Tumor size(cm), n (%)0.031
<121 (53.8)15 (22.3)
1-37 (17.9)20 (29.9)
≥311 (28.2)32 (47.8)
Multifocal, n (%)0.018
No20 (51.3)19 (28.4)
Yes19 (48.7)48 (71.6)
Past medical history, n (%)0.024
Initial33 (84.6)43 (64.2)
Recrudescent6 (15.4)24 (35.8)
Concomitant CIS, n(%)0.561
No36 (92.3)58 (86.6)
Yes3 (7.7)9 (13.4)
Perfusion therapy, n (%)0.028
BCG18 (46.2)17 (25.4)
Others21 (53.8)50 (74.6)
Operative method, n (%)0.682
Partial cystectomy7 (17.9)10 (14.9)
TURBT32 (82.1)57 (85.1)

Similarly, table 6 showed the cox univariate and multivariate analyses results for T1G3 bladder cancer progression influencing factors. Cox univariate analysis displayed that tumor size (HR: 1.250; 95%CI: 1.093 - 3.185; p=0.018), multifocal (HR: 1.577; 95%CI: 1.196 - 2.604; p=0.026), past medical history (HR: 3.353; 95%CI: 2.074 - 6.082; p=0.031) and concomitant CIS (HR: 2.564; 95%CI: 1.202 - 4.954; p=0.010) were the influencing factors of T1G3 BCa progression. Furthermore, cox multivariate analysis also demonstrated that large size of tumor (HR: 1.546; 95%CI: 1.141 - 3.632; p=0.044), multifocal tumors (HR: 1.634; 95%CI: 1.068 - 3.732; p=0.038), recrudescent tumor (HR: 2.927; 95%CI: 1.269 - 4.973; p=0.042) and concomitant CIS (HR: 2.488; 95%CI: 1.104 - 5.464; p=0.012) were the independent adverse factors for T1G3 bladder cancer progression, which was in agreement with univariate analysis result.

 Table 4 

Clinical characteristics of progression of T1G3 bladder urothelial carcinoma.

VariablesProgression negative (n=75)Progression positive (n=31)p value
Gender, n (%)0.467
Male56 (84.6)21 (65.7)
Female19 (15.4)10 (34.3)
Age/years, n (%)0.735
Average/Median
(Range)
70.3±9.8/7070.2±9.3/70
48-8752-87
<6018 (24.0)9 (29.0)
60-6925 (33.3)8 (25.8)
70-7921 (28.0)9 (29.0)
≥8011 (14.7)5 (16.1)
Smoking history, n (%)0.802
No31 (41.3)12 (38.7)
Yes44 (58.7)19 (61.3)
Tumor location, n (%)0.958
Vesical trigone28 (37.3)10 (32.3)
Sidewall31 (41.3)14 (45.2)
Anterior and posterior wall9 (12.0)4 (12.9)
Others7 (9.3)3 (9.7)
Tumor size(cm), n (%)0.026
<130 (40.0)6 (19.4)
1-319 (25.3)8 (25.8)
≥326 (34.7)17 (54.8)
Multifocal, n (%)0.017
No33 (44.0)6 (19.4)
Yes42 (56.0)25 (80.6)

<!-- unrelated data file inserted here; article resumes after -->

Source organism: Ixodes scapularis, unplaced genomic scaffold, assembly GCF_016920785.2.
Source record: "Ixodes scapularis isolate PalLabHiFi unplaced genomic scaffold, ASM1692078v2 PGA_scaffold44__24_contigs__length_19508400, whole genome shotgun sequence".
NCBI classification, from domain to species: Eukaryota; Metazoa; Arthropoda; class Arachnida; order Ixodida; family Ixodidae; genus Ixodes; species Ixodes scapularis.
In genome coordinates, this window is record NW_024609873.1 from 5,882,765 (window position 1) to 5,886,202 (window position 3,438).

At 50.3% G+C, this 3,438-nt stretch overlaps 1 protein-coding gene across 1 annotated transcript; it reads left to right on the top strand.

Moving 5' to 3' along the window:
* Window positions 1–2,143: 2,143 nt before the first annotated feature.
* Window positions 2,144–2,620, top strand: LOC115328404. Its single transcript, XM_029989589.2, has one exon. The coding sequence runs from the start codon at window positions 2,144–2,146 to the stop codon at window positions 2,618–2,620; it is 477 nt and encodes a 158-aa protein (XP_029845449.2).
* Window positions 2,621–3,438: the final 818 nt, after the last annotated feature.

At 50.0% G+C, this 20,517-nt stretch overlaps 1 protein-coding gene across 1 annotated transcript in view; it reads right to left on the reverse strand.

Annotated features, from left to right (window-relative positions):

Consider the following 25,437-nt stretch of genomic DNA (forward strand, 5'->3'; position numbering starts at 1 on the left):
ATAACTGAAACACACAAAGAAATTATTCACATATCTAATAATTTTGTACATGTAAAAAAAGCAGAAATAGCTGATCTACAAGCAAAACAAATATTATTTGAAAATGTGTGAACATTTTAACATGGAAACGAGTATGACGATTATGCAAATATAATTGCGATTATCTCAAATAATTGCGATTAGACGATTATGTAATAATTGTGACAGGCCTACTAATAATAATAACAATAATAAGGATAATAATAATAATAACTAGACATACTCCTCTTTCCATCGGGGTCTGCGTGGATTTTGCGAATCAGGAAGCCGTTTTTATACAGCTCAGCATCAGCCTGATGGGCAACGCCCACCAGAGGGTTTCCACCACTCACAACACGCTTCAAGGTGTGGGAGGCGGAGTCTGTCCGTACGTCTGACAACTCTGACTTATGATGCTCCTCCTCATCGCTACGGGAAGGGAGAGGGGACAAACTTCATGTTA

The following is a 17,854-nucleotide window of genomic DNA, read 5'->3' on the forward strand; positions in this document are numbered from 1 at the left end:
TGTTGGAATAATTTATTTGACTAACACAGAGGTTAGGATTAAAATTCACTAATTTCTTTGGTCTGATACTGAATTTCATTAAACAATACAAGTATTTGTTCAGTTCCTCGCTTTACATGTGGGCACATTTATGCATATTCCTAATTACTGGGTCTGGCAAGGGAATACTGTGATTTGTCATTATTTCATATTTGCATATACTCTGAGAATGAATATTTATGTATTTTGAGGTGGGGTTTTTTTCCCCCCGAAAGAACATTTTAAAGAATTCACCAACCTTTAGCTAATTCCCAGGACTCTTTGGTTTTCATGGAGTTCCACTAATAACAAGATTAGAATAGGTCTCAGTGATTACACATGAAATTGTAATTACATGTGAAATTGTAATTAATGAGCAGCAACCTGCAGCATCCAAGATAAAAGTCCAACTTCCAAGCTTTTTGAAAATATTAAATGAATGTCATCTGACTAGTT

Past medical history, n (%)0.045
Initial58 (77.3)18 (58.1)
Recrudescent17 (22.7)13 (41.9)
Concomitant CIS, n(%)0.044
No70 (93.3)24 (77.4)
Yes5 (6.7)7 (22.6)
Perfusion therapy, n (%)0.054
BCG29 (38.7)6 (19.4)
Others46 (61.3)25 (80.6)
Operative method, n (%)0.784
Partial cystectomy13 (17.3)4 (12.9)
TURBT62 (82.7)27 (87.1)

Kaplan-Meier survival analyses between clinicopathological factors and patient recurrence survival as well as progression survival

In the Kaplan-Meier survival analyses, compared to those T1G3 BCa patients with little size of tumor (<3 cm), unifocal tumor, initial tumor and BCG perfusion therapy, patients with large size of tumor (≥3 cm; HR=1.822; 95%CI: 1.413 - 2.350; p<0.0001), multifocal tumors (HR=2.038; 95%CI: 1.555 - 2.671; p<0.0001), recrudescent tumor (HR=1.801; 95%CI: 1.218 - 2.663; p=0.0004) and Non-BCG perfusion therapy (HR=2.423; 95%CI: 1.660 - 3.538; p<0.0001) had adverse recurrence survival. Moreover, patients with large size of tumor (≥3 cm; HR=1.712; 95%CI: 1.205 - 2.434; p=0.0014), multifocal tumors (HR=2.341; 95%CI: 1.639 - 3.346; p<0.0001), recrudescent tumor (HR=1.759; 95%CI: 1.273 - 2.432; p=0.0005) and concomitant CIS (HR=3.121; 95%CI: 0.674 - 14.440; p=0.0084) had adverse progression survival (Figure 1). It indicated that large size of tumor, multifocal tumors, recrudescent tumor, Non-BCG perfusion therapy and concomitant CIS led to adverse prognostic impact for T1G3 BCa patients, which was consistent with cox multivariate analyses.